I know that some adult enjoy getting the fresh air during the night, but frankly, it’s just an invitation for someone to break in.
Burglars look for easy opportunities to get into a home and open windows and doors might as well have a neon sign pointing to them that says, “Come On In!”
An elderly neighbor of mine always slept with his windows and front door open to the nightly breeze (his screen door was locked). His opinion was that burglars wouldn’t come in because they didn’t know if he had a gun. What??
A burglar likely has a gun, so why would they care about yours?
My neighbor changed his tune and locked his house up tighter than a bank vault – starting the morning he woke up to find a thief going through his bedroom drawers while he was sleeping in the same room.
Don’t be stupid like he was – lock your doors and windows at night.
Don’t Let Strangers In Your Home
If someone knocks on the door and asks to use your phone, do not let them in. Make the call for them – while staying inside behind your locked door. You can relay any information through a (closed) window.
Keep Your Garage Doors Closed (Even During The Day)
Keep your garage doors closed at all times and keep both your basement and garage doors locked at all times. You should do this even if you are working in the yard because you will likely be distracted and a thief could slip inside without you knowing about it.
Keep Your Home Security Alarm On Even When You’re Home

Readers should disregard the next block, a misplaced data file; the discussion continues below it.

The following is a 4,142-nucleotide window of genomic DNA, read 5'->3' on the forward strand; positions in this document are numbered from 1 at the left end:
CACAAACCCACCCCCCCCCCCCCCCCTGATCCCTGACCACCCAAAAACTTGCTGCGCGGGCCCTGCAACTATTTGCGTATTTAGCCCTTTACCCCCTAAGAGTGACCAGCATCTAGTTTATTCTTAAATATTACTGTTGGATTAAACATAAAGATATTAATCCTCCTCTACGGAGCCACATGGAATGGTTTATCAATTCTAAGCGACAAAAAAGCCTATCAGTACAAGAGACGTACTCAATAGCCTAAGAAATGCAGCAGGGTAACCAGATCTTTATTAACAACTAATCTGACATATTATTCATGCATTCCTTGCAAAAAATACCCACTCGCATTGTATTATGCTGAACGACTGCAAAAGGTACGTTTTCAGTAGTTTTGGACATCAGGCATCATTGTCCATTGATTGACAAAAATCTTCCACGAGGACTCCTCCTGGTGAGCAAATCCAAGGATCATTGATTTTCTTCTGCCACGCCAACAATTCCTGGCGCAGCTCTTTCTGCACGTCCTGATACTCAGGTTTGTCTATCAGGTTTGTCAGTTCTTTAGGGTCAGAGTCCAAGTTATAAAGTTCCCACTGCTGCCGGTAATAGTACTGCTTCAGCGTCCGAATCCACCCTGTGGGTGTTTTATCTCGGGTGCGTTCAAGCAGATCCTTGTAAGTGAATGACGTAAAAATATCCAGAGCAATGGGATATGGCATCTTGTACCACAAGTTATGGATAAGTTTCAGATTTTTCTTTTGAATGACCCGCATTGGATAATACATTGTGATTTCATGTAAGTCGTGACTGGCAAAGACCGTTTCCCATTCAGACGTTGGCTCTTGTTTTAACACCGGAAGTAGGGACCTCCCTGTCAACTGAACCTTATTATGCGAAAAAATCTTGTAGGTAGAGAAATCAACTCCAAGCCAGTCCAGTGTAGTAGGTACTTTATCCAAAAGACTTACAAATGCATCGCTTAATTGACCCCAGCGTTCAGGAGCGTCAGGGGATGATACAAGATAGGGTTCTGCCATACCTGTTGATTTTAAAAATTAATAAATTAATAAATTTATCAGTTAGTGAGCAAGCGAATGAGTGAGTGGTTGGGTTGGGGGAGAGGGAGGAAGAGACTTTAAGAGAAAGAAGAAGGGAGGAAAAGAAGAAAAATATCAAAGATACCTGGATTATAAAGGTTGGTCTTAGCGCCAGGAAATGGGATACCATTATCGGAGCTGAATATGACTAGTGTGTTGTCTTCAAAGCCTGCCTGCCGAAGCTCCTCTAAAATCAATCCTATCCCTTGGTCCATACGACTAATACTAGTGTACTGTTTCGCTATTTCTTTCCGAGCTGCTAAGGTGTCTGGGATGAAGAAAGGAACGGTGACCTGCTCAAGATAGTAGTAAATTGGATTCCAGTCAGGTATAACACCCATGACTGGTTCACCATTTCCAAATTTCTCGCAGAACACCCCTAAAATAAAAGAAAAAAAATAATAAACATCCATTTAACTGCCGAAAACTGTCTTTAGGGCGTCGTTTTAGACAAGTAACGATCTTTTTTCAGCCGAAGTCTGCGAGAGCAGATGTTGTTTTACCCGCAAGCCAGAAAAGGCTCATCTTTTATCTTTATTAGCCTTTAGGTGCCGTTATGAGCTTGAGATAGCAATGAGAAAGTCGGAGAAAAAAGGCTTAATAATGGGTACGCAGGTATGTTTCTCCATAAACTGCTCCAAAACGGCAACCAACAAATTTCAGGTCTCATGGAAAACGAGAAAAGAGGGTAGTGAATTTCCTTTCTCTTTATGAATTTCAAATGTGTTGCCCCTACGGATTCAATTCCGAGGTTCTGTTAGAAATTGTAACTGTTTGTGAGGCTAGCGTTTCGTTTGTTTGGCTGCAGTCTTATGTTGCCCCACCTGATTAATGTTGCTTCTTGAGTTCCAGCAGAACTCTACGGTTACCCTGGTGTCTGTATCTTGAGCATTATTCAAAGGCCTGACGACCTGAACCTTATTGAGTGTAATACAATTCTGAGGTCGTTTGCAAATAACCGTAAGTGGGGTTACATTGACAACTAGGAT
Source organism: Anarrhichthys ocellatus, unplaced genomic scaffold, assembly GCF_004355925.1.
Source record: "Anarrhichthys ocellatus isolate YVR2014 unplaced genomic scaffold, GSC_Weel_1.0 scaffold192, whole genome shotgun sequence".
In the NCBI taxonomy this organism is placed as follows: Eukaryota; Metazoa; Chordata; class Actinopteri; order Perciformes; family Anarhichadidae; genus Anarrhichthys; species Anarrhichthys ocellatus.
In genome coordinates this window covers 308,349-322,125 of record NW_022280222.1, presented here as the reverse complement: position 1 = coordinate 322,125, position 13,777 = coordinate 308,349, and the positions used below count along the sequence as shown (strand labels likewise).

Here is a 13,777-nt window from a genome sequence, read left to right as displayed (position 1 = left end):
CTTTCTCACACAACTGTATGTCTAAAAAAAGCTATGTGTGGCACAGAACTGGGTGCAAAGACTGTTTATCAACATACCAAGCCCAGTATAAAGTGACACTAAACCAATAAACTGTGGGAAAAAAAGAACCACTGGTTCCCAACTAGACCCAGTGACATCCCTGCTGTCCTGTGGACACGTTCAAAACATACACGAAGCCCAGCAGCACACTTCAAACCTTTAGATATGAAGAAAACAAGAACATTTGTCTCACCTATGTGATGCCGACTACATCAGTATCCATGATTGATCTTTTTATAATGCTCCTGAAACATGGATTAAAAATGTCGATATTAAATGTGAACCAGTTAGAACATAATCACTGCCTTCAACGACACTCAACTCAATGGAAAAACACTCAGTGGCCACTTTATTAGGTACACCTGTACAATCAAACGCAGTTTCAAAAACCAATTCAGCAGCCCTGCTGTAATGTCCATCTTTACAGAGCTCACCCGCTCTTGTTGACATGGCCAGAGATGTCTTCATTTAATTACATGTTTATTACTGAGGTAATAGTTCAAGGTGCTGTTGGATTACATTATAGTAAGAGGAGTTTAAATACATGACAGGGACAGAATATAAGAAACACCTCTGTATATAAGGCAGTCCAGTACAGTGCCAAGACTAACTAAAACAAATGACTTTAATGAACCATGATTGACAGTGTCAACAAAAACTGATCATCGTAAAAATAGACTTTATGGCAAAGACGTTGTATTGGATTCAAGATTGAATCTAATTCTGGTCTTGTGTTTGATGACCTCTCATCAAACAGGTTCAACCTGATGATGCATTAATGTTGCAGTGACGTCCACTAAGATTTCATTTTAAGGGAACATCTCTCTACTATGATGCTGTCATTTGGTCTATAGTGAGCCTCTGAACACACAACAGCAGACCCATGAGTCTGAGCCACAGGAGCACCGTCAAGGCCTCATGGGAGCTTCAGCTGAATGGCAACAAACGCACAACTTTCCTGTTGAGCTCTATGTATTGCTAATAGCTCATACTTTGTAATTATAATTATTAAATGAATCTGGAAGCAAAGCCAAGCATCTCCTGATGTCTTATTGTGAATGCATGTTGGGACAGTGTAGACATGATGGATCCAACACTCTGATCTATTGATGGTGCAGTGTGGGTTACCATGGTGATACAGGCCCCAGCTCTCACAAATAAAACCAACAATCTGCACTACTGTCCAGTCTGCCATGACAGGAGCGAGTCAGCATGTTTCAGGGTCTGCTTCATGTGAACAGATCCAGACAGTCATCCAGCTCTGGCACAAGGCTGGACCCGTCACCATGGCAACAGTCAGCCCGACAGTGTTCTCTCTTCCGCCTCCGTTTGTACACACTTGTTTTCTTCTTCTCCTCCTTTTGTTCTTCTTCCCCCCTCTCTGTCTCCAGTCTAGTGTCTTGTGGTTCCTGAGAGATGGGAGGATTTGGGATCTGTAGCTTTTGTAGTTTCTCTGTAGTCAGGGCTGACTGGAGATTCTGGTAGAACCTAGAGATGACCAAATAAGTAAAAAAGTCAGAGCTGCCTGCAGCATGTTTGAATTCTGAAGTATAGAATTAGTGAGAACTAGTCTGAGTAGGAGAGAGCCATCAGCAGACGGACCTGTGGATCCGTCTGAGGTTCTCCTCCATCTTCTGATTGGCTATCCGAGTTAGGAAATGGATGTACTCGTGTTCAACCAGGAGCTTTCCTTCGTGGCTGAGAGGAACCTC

Just because you’re home, does not mean that someone won’t try to break in.
You could be taking a shower, folding clothing in the bedroom or working on a project in the basement.
Keeping the security alarm on will notify you that someone has either broken in or is attempting to do so.
Consider A Dog!
Consider getting a small dog who will bark if a stranger comes around. Alternatively, if getting a dog isn’t feasible, among other things it can do for seniors, the Amazon Echo (Alexa) can be programmed to make barking sounds on command.
Don’t Advertise That You’re Not Home
Never leave a note on the door that says you are out (for example: maybe you are expecting a friend to drop by, but you suddenly realize you have to dash out for a few minutes. Don’t put up a note that says something like, “Hi Sally, I had to run out, but I’ll be back by 11:45″).
Also, don’t leave a spare key under the doormat, in a flower pot, on the outdoor light, or in one of those fake “rock” key holders.
Burglars know all the tricks in the book and these are the first places they look.
The Charlotte, NC TV station, THV11, did a news story on this fact:
Instead of using a rock or flower pot to hold a spare key, in the video security expert Julius Ulanday of Security Consultants in the Charlotte area recommends installing a lock box like the ones realtors use.
He says a lock box costs “about $20 and is difficult for a thief to break.“
Another alternative is a keyless entry lock that can be unlocked via a code that you insert or a smartphone app.
You can get these at a big box store like Home Depot or Lowe’s. They can either be installed yourself or installed professionally if you don’t have the necessary tools.
Protect Your Valuables
In the PDF I mentioned in the Personal Safety section of this article (above), the Escondido Police Department recommends that to protect your valuables, you should:
- Keep money and other valuable papers and securities in the bank or safety deposit box.
- Have your Social Security or retirement check deposited directly into your bank account.
- Mark your valuables (TV, VCR, and computer equipment) with your driver’s license number and the state’s abbreviation.
- Keep an inventory list of your valuables and note the model and serial numbers on that list. Videotape your home and take 35-mm photos of your valuables. Keep a copy of the list, videotape, and photos in your safety deposit box.
Keep these precautions in mind when living alone and make safety a priority.
You may also consider hiring an Occupational Therapist or Home Safety Specialist.